Ransomware operators, spurred on by success, now brazenly advertise their services on underground forums. Along with this has come increased sophistication in attack methodology. Attackers are now overwhelmingly including threats of double and triple extortion to ransom demands, increasing pressure on victims to comply. A new Venafi survey shows that 83% of successful ransomware attacks feature double/triple extortion. Particularly worrisome to respondents is that attack methodologies are evolving faster than the security controls needed to protect against them.
Ransomware no longer operates as a relatively straightforward “lockout” that blocks access to an organization’s data by encrypting files then demanding a ransom to decrypt the files. Criminals now add additional features or stages to their attacks, most commonly manifested as double and triple extortion.
Double extortion, which emerged as a trend in the first quarter of 2020, extracts sensitive commercial data before encrypting a victim’s database, according to Check Point Research. Bad actors then threaten to publish the private data in effort to ratchet up the pressure. Triple extortion, a trend which followed suit soon after this, targets an organization’s customers or suppliers with threats to expose data that has been gathered from the victim organization.
A further breakdown of data shows these new forms of ransomware—such as those extorting customers—are more becoming more common, according to Venafi’s data on attack schemes.
Organizations surveyed who were hit by ransomware experienced the following tactics:
Especially troubling is organizations who paid the ransom but still had their data exposed. While 16% of the organizations that refused to pay the ransom had their data exposed on the dark web, 18% of companies who paid the ransom still had their exposed on the dark web. And of those victims who paid the ransom, 35% weren’t able to retrieve their data.
A serious challenge for companies is that ransomware attack methodologies are evolving faster than security controls, which is driving up spending on ransomware controls. And the additional pressure exacted by double/triple extortion makes it harder for organizations to reject demands.
"It is very easy and quick for ransomware developers to add new exploits or capabilities to their malware,” said Yana Blachman, Threat Intelligence Analyst at Venafi. “Every new exploit for a vulnerability that is exposed online can be used within a few days by ransomware developers in their attacks."
“For defenders, on the other hand, security controls are much harder to implement because it can take weeks or months to respond with patches and new controls,” according to Blachman.
But one of the most troubling trends involves sensitive data that has already been exfiltrated. This weapon of attack skirts typical defenses and ratchets up the pressure to pay, as the Cybersecurity and Infrastructure Security Agency (CISA) points out in an advisory. That data becomes yet more leverage for the bad guys. And increasingly customer data is part of the haul.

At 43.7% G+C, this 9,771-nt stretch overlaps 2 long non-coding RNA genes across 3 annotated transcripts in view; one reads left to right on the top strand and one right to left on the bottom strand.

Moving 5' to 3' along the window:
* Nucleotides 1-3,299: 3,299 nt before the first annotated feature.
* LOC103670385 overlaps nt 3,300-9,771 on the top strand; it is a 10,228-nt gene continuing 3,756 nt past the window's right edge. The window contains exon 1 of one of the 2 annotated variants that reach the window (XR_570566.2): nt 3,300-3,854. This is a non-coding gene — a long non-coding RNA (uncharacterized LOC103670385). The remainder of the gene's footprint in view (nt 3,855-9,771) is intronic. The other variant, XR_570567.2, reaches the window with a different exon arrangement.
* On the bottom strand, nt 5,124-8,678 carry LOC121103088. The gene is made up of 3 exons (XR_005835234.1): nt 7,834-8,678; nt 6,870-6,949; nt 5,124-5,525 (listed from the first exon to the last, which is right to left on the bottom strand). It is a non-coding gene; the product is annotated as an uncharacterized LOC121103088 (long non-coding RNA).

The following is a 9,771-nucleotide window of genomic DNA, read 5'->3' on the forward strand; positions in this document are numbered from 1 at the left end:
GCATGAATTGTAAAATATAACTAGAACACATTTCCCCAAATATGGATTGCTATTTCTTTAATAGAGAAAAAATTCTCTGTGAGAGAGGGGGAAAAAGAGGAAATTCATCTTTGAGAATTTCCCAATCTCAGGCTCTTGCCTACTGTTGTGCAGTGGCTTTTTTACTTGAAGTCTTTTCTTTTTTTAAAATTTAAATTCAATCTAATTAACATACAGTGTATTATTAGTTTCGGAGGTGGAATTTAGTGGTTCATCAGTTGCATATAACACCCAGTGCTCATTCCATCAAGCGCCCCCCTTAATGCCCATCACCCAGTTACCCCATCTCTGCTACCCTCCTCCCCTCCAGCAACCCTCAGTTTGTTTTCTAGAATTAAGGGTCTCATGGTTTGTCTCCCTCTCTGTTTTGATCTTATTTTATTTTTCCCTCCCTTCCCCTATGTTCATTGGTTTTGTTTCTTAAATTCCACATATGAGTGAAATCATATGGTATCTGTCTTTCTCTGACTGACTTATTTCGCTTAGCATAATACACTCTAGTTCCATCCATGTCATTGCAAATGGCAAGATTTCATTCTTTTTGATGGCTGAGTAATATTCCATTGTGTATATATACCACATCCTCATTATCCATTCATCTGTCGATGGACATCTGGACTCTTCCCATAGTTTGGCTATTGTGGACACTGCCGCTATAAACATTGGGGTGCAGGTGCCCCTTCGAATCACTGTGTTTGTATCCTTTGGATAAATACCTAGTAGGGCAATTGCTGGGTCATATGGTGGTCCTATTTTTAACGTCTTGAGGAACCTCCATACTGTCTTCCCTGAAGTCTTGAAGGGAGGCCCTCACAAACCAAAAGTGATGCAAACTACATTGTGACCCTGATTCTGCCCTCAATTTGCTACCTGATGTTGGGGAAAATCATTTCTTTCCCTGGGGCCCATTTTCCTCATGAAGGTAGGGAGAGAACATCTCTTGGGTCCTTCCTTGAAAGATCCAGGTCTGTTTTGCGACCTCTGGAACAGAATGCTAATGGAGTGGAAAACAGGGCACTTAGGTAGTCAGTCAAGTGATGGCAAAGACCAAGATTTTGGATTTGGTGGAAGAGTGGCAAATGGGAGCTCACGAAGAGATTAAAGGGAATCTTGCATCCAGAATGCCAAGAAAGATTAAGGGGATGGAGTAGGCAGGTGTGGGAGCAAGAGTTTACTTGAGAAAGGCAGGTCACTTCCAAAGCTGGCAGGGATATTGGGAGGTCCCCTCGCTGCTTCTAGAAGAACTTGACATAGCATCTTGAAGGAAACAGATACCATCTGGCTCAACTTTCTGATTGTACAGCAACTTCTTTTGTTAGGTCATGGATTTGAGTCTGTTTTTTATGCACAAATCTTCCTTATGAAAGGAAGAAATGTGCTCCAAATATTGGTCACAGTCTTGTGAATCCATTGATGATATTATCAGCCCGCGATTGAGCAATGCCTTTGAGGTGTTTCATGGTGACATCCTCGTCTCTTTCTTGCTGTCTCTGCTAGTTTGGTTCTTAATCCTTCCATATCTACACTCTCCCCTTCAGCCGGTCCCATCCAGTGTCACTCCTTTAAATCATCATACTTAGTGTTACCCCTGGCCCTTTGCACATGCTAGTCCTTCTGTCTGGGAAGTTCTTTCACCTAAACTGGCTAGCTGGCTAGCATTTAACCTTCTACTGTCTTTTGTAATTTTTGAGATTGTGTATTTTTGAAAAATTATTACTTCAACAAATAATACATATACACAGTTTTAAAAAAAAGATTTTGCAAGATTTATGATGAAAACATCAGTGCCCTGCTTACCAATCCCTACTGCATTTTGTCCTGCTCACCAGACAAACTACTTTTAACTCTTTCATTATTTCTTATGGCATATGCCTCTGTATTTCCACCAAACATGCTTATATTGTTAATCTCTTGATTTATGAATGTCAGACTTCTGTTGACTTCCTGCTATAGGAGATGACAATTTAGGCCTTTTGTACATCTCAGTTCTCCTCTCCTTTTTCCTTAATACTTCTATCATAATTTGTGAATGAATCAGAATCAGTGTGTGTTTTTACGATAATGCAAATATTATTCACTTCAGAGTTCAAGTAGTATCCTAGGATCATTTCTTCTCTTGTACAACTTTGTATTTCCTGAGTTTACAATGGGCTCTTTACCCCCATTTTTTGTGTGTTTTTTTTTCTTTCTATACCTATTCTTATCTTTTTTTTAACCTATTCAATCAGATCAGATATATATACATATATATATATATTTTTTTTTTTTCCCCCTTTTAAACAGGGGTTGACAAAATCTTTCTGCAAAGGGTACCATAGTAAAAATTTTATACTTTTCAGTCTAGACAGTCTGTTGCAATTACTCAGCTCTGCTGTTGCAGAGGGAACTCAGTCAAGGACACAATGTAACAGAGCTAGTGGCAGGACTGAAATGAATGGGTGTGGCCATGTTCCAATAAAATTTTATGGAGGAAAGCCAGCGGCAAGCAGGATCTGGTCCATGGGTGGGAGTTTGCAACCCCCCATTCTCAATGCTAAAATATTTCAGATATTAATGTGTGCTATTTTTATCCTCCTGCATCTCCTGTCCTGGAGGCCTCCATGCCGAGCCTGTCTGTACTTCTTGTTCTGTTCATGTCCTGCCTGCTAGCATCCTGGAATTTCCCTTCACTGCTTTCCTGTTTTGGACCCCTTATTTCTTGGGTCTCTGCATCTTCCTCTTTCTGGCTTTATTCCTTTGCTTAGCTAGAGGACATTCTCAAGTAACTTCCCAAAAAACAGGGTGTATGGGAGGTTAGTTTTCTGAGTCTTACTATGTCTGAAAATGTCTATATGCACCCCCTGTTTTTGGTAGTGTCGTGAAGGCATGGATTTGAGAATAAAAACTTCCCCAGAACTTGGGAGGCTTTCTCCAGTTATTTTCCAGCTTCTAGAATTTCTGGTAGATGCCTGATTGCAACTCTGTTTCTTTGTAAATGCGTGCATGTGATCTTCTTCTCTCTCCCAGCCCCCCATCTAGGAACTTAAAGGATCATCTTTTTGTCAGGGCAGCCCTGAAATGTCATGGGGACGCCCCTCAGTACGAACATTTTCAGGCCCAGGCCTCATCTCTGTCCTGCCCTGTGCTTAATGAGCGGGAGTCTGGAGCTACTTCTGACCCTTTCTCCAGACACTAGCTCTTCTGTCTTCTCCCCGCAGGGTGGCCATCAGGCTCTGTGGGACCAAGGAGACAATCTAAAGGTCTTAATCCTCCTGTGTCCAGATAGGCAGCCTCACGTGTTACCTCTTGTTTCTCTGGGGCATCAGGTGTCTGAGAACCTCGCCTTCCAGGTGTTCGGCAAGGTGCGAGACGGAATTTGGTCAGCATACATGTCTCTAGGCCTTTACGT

“Some of the actors are very, very aggressive” when contacting third parties, Jen Miller Osborn, Deputy Director of Threat Intelligence, Unit 42 at Palo Alto Networks, told Venafi in an interview. “They’ll say, ‘hey did you know that this was going on? Your data is involved. You know, there’s your banking information, there's private pictures.’”
At this point, typical defenses for ransomware such as backups and restoration of systems and data don’t apply.
“Attackers get their hands on sensitive and private data that perhaps the whole business relies on,” said Blachman. “They also understand that organizations have implemented recovery systems and backups—now that ransomware is practically everywhere—and this is their best shot at getting their targets to pay,” according to Blachman.
More than three quarters of those surveyed say governments need to step in and help companies combat ransomware and that companies and governments need to work together.
By the end of 2021, it’s estimated that an organization will be hit by ransomware every 11 seconds. The U.S. government has become more proactive in its efforts to combat ransomware. CISA now has a website, Stop Ransomware, devoted to providing best practices to mitigate the chances of a ransomware attack. And includes tools such as the Cyber Security Evaluation Tool (CSET), which has been updated to include a new module: Ransomware Readiness Assessment (RRA).
But that doesn’t mean ransomware is going to conveniently fade away.
“There is no single way to tackle ransomware. It’s going to happen,” said Eddie Glenn, Senior Product Marketing Manager at Venafi.
Glenn says methods such as preventing links from being clicked on in email, or email attachments from being sent, or macros being run within spreadsheets haven’t been effective.
“An easy thing that a company can do is to require all macros to be signed with a company-security-policy-approved code signing certificate that has been issued to an individual. This way the person receiving the macro can be assured that the macro originated with the trusted employee and not a malicious external third party,” Glenn said.
“Adopting more modern security practices, like code signing macros or a Zero Trust security model, can address these threats with minimal hit on efficiency,” according to Glenn.
“Machine identities—like code signing certificates and API keys—are the targets of today and the future. Just one more reason why machine identity management is the most important cybersecurity trend of the decade,” said Kevin Bocek, VP, Ecosystem & Threat Intelligence at Venafi.